With the onset of HTML5 modern browsers (read: everyone but IE) implemented the W3C’s Server-Sent Events feature. This essentially allows you to push events from server to client without any additional hacks like long polling, or additional protocols like Web Sockets. This is exceedingly neat as it allows you to do stream-events with a very tiny API and minimal effort on that part of the developer.
Recently i’ve been doing a fair bit with the Scala Spray toolkit when building HTTP services, so I thought i’d take it for a spin and see how trivial it would be to implement SSE. Turns out it was pretty simple. Here’s a demo:
As mentioned in the demo video, most of the SSE tutorials you’ll find online don’t talk about streaming events, they just talk about having an event source HTTP resource for which the browser will consume events. The massive omission here is that if the server just closes the connection like any regular request, then you essentially have to wait for the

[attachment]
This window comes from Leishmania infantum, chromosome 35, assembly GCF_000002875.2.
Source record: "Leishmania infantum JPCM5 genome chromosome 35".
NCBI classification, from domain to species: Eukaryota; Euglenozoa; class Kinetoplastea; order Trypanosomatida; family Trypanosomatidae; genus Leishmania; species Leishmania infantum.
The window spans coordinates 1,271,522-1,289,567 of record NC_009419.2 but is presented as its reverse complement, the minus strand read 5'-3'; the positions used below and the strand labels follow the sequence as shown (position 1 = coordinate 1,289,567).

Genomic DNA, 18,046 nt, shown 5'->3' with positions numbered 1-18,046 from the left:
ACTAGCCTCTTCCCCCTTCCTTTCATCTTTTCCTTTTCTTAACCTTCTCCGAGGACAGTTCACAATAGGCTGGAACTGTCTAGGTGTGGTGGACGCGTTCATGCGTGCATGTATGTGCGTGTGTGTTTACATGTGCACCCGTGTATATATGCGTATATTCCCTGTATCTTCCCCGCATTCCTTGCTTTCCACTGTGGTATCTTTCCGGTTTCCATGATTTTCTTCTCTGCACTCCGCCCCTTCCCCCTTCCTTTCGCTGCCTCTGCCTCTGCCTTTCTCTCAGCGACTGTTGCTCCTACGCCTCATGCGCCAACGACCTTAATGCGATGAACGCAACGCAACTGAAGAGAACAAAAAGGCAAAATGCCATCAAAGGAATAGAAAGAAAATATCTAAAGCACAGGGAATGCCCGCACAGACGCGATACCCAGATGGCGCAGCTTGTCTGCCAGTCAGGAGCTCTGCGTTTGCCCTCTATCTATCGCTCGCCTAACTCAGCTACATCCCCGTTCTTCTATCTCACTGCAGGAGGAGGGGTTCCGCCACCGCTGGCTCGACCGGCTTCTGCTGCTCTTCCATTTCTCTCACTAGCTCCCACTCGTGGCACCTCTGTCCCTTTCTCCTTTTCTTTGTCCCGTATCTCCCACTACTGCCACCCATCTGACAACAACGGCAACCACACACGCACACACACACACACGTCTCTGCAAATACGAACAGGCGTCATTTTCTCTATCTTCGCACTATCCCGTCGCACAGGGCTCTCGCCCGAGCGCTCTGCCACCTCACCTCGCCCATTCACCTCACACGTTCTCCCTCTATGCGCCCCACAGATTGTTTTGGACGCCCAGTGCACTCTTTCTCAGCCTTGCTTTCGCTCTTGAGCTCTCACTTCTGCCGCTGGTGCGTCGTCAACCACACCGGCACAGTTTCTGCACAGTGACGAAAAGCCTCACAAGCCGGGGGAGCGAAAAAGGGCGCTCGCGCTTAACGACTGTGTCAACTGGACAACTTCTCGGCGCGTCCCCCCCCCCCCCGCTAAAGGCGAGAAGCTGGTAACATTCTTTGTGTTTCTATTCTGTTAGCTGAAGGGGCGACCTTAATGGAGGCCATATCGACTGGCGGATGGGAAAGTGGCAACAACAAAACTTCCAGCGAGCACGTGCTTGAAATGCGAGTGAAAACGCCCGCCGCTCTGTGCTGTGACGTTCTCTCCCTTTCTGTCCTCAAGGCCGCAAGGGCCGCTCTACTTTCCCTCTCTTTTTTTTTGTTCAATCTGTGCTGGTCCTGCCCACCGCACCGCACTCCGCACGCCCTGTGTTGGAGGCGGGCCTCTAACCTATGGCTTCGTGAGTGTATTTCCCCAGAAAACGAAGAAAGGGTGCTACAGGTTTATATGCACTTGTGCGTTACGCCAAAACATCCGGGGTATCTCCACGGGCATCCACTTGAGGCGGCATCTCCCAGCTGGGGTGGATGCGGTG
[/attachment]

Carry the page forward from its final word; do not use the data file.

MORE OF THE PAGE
retry period to pass before the browser will then automatically reconnect. This is not really that great as it just gives you a more convenient API for polling (how 90s!). On the one hand, if you have a low volume of events, or a bit of lag between updates doesn’t hurt then it may not be an issue, but in the main i’d imagine that most people wanting a stream of events would want exactly that, a stream. This is achieved by using chunking the response server side, and the content flushed to the client with the SSE’s mandatory “data:” prefix will then be operated on, giving you a handy stream of data. Of course, you’ll have to close that connection at some point, but if you set the retry latency to a low value then you’ll just move from stream to stream with very little lag (as per the example video).
In the broad sense, this kind of approach is useful in a wide set of circumstances to improve the user experience. I’ve rambled on about this before, but now with SSE there is a generic way of achieving it without needing a framework or platform that explicitly makes comet-style programming easy: its broadly accessible for all toolkits.
The code for the example application I demoed in the video can be found on github. Enjoy.